Even at the college level, where you might expect all students to be on board with the notion of a digital-centric, publish-it-right-now, multi-media approach to news, I still run into budding journalists who cling to the hope of finding a traditional newspaper reporting job. Especially in the newspaper profession, the notion — outdated, in my view — that print still reigns supreme remains strong...
One thing that’s important in effecting cultural change in a newsroom is to get everyone involved in using new forms of digital media. Imagine if everyone in your news organization maintained a blog, an active page on Facebook, and participated in other innovative new media forms (e.g., Twitter). By actually living the digital life and embracing it (even if you’re forced to by your boss), you’ll better understand how the modern consumer interacts with media and news. [source]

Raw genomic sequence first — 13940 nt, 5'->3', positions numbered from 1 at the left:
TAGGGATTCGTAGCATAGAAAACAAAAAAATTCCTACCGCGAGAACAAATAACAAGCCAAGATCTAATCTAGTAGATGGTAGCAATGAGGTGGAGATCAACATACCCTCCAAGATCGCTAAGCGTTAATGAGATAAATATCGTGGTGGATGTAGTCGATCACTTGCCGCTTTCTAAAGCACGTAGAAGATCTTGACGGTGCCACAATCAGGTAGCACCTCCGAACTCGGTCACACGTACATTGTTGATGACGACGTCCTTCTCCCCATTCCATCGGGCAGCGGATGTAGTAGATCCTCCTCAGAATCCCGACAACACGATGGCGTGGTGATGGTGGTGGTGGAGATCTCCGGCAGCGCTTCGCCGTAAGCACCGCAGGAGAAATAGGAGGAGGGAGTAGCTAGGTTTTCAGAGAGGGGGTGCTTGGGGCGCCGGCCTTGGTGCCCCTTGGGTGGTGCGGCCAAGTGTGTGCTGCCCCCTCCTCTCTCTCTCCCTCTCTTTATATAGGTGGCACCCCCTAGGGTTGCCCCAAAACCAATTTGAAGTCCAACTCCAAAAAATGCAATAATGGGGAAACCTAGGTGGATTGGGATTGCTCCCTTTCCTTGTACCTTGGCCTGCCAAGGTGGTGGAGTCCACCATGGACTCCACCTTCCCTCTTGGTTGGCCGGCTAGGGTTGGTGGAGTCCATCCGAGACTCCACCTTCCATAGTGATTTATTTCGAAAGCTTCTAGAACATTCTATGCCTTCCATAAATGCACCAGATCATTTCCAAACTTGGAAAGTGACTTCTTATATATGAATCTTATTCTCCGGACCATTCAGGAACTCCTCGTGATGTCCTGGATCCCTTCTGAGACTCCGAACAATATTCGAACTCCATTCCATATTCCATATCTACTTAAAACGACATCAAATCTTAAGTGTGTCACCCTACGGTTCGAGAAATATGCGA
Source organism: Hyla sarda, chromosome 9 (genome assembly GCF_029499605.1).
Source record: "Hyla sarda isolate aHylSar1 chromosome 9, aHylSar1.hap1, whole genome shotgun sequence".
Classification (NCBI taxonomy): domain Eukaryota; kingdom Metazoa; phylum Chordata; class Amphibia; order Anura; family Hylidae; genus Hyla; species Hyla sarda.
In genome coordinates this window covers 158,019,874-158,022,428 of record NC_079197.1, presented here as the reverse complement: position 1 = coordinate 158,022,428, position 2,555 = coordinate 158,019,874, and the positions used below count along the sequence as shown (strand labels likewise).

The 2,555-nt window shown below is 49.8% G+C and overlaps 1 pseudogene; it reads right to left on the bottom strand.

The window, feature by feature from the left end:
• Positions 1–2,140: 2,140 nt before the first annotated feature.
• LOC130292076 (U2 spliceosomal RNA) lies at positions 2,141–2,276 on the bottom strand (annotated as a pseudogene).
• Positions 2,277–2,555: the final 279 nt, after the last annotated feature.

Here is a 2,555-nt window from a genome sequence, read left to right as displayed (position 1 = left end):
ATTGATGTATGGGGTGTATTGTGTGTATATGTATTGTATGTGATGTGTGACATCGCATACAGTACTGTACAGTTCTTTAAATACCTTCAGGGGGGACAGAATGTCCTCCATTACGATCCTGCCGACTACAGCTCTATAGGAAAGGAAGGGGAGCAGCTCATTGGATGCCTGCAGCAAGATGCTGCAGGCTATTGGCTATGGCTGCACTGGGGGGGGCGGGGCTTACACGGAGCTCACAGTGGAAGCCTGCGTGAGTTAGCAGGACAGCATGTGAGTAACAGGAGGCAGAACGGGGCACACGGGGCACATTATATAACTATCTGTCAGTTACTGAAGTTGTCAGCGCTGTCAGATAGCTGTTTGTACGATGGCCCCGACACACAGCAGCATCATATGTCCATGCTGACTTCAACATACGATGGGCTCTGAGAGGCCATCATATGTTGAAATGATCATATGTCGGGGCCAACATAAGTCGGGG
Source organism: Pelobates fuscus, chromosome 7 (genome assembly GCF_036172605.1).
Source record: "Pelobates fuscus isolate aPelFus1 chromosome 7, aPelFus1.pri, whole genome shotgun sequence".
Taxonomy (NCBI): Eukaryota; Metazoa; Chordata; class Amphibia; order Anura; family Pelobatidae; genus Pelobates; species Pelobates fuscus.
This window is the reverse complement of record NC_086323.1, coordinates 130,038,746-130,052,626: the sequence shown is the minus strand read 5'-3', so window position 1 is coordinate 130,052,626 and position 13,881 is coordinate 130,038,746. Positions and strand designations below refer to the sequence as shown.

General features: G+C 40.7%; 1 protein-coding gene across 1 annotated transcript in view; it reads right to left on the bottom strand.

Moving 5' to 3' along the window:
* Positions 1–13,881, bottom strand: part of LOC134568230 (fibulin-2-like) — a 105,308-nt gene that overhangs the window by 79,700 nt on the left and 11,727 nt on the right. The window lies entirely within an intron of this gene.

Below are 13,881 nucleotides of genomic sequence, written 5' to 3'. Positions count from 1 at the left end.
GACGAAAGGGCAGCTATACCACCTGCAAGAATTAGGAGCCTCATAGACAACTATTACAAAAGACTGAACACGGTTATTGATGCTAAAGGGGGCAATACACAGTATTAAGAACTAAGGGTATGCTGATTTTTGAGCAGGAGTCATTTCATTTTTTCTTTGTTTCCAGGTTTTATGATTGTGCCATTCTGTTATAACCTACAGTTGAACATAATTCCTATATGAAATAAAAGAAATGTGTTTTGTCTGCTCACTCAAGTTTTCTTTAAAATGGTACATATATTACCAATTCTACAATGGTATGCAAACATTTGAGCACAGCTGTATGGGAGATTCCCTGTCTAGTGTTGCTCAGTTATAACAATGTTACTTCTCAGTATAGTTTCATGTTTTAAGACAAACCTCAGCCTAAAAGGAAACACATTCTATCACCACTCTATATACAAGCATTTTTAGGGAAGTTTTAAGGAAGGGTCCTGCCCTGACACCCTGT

Yikes. Full disclosure–I Facebook, but am growing more frustrated with it by the day. I deleted my Myspace, and I don’t Twitter. And I still like holding a paper paper. And am still clinging to the idea that “they” won’t “make” me take pictures or do video, because a visual person I ain’t.
But of course I know Steve Outing in this column is entirely correct. We’re all going to be dragged kicking, screaming, and clutching piles of newsprint into the Internet. Folk like me will have an easier time of it, but I’m still stubborn and I admit it.
Does anyone reading this Tweet? Can somebody explain the appeal, or is it just one of those fads destined to disappear?